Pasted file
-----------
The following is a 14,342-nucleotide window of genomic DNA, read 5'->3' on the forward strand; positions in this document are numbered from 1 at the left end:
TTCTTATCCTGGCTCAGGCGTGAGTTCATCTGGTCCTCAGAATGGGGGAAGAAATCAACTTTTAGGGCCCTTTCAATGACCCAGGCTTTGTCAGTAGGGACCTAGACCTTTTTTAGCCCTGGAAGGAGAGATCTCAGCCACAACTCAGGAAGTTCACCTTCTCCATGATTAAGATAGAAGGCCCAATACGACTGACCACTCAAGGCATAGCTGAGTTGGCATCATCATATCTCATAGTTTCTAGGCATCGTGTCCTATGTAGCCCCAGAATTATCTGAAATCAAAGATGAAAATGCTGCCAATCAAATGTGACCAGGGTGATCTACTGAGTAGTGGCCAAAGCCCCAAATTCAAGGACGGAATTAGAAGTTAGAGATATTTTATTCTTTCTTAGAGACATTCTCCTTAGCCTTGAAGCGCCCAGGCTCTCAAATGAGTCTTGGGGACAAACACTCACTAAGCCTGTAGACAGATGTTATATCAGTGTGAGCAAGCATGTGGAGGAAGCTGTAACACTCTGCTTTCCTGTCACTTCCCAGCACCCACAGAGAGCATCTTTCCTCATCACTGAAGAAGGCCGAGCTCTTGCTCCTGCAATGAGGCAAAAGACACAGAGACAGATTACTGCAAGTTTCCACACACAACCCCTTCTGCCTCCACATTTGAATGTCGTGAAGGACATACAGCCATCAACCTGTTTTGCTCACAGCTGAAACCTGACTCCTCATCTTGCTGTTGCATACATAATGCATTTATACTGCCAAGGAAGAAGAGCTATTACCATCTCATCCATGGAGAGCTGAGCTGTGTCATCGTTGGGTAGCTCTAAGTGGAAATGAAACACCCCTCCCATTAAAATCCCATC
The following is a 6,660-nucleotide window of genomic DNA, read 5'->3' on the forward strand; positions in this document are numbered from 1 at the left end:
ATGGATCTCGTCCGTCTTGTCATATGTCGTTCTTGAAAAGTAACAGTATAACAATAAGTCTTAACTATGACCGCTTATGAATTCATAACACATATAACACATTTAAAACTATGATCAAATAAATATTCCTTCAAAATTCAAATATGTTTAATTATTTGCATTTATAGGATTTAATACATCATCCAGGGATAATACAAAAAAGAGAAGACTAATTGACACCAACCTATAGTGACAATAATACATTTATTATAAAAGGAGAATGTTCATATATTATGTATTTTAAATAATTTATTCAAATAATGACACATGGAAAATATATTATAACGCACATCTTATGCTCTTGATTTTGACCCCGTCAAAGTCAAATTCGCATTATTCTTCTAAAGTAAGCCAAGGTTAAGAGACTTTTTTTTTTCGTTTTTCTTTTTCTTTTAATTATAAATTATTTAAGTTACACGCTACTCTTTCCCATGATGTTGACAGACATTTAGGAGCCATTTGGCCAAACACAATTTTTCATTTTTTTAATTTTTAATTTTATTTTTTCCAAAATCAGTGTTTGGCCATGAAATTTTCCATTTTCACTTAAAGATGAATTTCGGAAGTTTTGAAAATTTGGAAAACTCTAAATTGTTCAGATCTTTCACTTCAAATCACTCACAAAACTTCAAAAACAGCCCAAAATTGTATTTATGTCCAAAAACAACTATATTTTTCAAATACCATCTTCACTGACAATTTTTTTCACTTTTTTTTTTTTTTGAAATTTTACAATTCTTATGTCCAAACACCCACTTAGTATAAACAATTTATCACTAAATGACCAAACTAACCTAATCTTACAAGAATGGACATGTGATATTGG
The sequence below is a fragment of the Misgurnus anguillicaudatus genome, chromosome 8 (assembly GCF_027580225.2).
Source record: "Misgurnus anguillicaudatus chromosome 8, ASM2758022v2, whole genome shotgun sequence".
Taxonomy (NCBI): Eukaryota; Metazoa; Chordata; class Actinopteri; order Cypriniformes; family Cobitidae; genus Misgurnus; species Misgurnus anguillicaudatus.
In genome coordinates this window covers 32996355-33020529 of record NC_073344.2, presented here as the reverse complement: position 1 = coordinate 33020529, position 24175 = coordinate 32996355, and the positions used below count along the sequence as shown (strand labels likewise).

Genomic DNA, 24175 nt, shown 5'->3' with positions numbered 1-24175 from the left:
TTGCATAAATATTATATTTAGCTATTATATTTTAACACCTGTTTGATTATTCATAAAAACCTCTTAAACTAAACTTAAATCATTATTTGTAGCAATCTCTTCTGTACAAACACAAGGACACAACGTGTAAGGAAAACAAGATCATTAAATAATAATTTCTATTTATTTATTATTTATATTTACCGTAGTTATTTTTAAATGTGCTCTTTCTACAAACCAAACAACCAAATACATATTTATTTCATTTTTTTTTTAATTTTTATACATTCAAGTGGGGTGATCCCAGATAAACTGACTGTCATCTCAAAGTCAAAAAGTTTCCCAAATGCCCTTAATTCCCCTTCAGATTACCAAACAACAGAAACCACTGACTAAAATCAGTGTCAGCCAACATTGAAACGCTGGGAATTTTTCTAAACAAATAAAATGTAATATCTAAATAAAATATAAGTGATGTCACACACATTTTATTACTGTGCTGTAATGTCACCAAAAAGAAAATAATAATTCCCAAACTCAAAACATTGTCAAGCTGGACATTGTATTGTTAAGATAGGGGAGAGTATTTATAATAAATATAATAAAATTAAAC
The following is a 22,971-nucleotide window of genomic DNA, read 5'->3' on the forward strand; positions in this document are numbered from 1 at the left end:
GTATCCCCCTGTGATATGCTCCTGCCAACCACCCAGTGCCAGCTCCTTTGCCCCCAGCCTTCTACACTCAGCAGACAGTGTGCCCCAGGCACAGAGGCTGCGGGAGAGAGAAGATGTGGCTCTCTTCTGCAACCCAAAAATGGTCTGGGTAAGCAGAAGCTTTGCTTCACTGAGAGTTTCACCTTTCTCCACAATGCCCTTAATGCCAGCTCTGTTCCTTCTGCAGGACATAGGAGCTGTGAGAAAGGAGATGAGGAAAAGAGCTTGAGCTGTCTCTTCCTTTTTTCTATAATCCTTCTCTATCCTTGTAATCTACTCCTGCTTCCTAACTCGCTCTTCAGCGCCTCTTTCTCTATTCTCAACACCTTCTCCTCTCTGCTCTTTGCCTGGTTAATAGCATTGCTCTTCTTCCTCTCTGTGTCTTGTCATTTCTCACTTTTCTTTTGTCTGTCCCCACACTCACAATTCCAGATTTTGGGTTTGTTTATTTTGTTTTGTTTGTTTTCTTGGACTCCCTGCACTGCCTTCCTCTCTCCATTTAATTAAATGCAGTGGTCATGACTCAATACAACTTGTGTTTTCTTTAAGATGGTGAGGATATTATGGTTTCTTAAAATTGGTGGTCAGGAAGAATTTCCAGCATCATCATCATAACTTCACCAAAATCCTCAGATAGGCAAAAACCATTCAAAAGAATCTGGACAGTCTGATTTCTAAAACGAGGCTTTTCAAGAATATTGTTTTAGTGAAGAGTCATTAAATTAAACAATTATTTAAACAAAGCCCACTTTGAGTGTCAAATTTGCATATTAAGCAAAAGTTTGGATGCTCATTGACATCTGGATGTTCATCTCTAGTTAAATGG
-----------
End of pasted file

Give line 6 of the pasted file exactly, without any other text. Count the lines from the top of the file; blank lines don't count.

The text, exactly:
Source record: "Misgurnus anguillicaudatus chromosome 8, ASM2758022v2, whole genome shotgun sequence".